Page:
When I was a little girl, my family moved from the big city of Chicago to the tiny town of Glenrock, Wyoming. My Daddy was a truck driver and he previously traveled through Wyoming before setting his sights on it. He wanted to raise his two lovely daughters outside of the hustle and bustle of the big city. Our house was on South Monkey Road in Rolling Hills, a rural community outside of Glenrock. My dad began working at Glenrock Coal Mine. He bought us a Shetland pony that we named Cinnamon Brown Sugar Little Bits. My older sister, Liane, was afraid of the horse so he loved me the most. Every morning we hiked down our long driveway, waving goodbye frantically to my mom, where we waited for the school bus to pick us up and take us down the hill to school.
One time Liane became ill with the chicken pox. She had to stay home for a few days and I had to ride the school bus without my sister’s protection. I was absolutely petrified. I always sat in the back of the bus. I was tiny and blonde wearing a flattering purple sweater vest with matching corduroy pants and pigtails. An older mean girl — we will call her “Jen” — took the opportunity to harass and bully me, and I was too scared to react.
Since my sister was absent, the bus driver forgot about me and forgot to drop me off at my stop, so I wound up riding along while he dropped off the other kids first. Jen was the last one to drop off. She laughed at me, pulled my hair, poked me and grabbed my stuff. She was a total brat!
Conveniently the bus driver didn’t witness Jen’s behavior and did nothing to stop her. I went home that night and cried to my family. My parents were not happy and instructed me to inform the bus driver immediately if Jen bothered me again. The second day Liane was sick, the bus driver again forgot to drop me off and again Jen came to the back of the bus to harass me. I told her to leave me alone. This time the bus driver witnessed the bullying, but he didn’t do anything. That night, I cried again, harder.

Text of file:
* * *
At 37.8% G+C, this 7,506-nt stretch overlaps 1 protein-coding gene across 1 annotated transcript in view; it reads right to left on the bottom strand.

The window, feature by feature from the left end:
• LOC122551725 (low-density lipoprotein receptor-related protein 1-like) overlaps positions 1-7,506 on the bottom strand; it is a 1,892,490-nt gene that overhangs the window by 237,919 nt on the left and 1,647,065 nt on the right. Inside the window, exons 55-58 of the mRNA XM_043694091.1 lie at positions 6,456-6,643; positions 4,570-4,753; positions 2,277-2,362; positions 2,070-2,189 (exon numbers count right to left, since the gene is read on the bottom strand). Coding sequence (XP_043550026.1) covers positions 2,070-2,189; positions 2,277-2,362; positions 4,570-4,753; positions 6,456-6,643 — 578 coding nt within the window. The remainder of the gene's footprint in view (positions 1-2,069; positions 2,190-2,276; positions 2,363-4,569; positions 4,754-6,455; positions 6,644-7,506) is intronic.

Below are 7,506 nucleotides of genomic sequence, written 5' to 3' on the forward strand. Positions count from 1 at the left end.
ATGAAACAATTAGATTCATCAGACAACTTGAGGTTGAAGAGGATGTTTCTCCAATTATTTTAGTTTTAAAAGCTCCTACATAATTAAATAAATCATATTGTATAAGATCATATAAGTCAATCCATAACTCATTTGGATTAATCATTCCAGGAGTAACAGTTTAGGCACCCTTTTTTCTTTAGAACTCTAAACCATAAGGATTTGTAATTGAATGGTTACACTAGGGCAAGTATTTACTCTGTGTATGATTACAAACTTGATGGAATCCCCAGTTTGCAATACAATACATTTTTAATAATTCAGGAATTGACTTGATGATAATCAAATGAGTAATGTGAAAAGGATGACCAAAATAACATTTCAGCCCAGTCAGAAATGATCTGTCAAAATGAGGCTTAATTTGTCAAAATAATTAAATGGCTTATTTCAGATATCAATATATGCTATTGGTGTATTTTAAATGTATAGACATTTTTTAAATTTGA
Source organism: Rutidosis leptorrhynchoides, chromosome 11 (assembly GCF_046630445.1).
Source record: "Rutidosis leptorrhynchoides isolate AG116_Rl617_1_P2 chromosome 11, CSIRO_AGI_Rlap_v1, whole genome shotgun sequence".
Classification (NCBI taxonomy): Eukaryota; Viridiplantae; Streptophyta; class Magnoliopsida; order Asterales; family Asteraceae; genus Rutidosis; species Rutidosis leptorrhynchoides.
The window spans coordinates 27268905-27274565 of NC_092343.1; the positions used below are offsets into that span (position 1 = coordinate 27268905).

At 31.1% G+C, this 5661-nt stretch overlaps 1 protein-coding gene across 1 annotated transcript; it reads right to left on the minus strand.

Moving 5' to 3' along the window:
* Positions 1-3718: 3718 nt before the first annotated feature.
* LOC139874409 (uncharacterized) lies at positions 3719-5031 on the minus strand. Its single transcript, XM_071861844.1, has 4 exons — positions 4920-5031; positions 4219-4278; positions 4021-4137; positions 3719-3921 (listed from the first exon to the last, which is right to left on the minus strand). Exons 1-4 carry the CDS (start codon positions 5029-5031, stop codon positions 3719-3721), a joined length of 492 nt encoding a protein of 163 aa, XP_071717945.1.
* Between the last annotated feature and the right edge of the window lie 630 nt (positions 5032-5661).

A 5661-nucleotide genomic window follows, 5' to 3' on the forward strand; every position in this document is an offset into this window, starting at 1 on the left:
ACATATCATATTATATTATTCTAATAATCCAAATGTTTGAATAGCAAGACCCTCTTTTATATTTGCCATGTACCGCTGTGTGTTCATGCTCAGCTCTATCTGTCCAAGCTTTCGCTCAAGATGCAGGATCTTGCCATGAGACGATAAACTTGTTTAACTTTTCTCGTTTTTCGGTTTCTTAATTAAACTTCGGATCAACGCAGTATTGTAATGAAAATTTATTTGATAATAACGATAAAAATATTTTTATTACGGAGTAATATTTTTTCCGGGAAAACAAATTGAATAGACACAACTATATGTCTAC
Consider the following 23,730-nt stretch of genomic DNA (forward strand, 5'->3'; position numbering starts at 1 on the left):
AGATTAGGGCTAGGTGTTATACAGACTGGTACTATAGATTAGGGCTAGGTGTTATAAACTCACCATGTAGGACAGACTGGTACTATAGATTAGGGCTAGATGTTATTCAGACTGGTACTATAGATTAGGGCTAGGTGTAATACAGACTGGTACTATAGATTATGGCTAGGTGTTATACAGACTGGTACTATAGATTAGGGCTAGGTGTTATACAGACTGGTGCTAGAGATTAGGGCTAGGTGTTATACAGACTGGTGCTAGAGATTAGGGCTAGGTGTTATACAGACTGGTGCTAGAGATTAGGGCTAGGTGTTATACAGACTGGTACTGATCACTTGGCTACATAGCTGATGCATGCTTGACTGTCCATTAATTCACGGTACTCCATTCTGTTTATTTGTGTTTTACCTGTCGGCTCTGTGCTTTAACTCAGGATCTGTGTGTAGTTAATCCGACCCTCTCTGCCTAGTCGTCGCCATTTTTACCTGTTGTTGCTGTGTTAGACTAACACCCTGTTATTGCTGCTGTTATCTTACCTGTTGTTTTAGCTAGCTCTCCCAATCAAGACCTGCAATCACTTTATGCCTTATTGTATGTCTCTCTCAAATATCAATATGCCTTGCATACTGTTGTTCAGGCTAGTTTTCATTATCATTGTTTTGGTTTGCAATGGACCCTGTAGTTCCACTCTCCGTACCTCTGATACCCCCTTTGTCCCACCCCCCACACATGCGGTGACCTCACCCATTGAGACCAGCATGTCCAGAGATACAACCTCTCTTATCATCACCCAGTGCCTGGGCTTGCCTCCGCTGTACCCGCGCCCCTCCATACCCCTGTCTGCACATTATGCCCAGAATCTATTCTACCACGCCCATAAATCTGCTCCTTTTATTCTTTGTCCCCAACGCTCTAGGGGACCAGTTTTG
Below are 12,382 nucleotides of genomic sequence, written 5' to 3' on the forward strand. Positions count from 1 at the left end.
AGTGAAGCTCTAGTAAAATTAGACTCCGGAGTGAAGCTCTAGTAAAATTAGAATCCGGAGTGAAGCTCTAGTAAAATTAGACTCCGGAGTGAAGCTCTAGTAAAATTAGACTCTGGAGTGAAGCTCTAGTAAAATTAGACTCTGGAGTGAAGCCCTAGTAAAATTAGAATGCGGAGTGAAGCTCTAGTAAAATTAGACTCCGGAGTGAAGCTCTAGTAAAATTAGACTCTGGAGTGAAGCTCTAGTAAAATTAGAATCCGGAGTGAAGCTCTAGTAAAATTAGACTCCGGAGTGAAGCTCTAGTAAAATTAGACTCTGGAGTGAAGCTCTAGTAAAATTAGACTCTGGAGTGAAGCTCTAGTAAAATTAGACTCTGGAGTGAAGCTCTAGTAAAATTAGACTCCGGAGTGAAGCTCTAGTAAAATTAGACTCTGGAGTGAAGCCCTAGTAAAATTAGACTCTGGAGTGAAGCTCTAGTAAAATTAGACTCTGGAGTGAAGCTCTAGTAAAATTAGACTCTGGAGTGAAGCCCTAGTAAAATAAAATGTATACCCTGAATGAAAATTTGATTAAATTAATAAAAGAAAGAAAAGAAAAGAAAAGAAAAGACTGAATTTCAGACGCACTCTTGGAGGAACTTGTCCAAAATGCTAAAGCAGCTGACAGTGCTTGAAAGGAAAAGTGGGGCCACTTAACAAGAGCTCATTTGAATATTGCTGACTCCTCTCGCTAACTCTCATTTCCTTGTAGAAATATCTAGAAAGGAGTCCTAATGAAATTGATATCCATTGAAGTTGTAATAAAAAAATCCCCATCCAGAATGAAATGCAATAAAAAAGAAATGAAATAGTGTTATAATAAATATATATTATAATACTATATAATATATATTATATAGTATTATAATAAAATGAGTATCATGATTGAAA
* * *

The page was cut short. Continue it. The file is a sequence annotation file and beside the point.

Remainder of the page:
My dad was enraged that the bus driver was missing my stop and sitting idle when Jen approached me on the bus. He comforted me and listened while I described what a horrible, wretched girl Jen was. He advised me to fill up my I Love Lucy! lunch box up with rocks on the playground before getting on the bus after school. A Lunchbox full of granite might make Jen think twice about messing with me! My mom spoke of calling the school. Liane assured me she’d be back on the bus soon to protect me.
So, I gathered my gumption, braced myself for the wrath of Jen, and stashed my chocolate snack pack in my backpack so my lunch box would be ready to fill. That afternoon I sat in my usual seat at the back of the bus. The bus driver “forgot” to drop me at my stop, so I rode along on the bus looking out into the pastures, patiently awaiting for Jen to saunter to the back of the bus. I saw her stand up and head my way, so I too, stood up on legs made of Jello. Jen reached out for me and pushed me down. I fell backward onto my butt with a hard thud. She laughed. I jumped up, grabbed my lunchbox and swung it as hard as my tiny frame would allow and smacked Jen square in her face.
Triumph at last! Jen looked at me, tears filling her eyes as she held her freshly pink face flabbergasted. Instantly I knew I was in trouble. The bus driver hollered at us to sit down. We did so glaring at each other, my eyes now filling up with tears as well. The bus driver informed us to go home and tell our parents because he would be making a report. I had no idea what my folks were going to say, but I didn’t even care. It’s all kind of a blur after that. I believe my parents were called into the principal’s office. Jen and I had to apologize to each other and shake on it. My sister made a fuss calling me a tough girl. I think my mom was a little upset with my Dad for his advice, but I couldn’t help but feel proud for sticking up for myself. Jen has been nothing but sweet to me ever since. Oh, and I did get the chicken pox ten days later.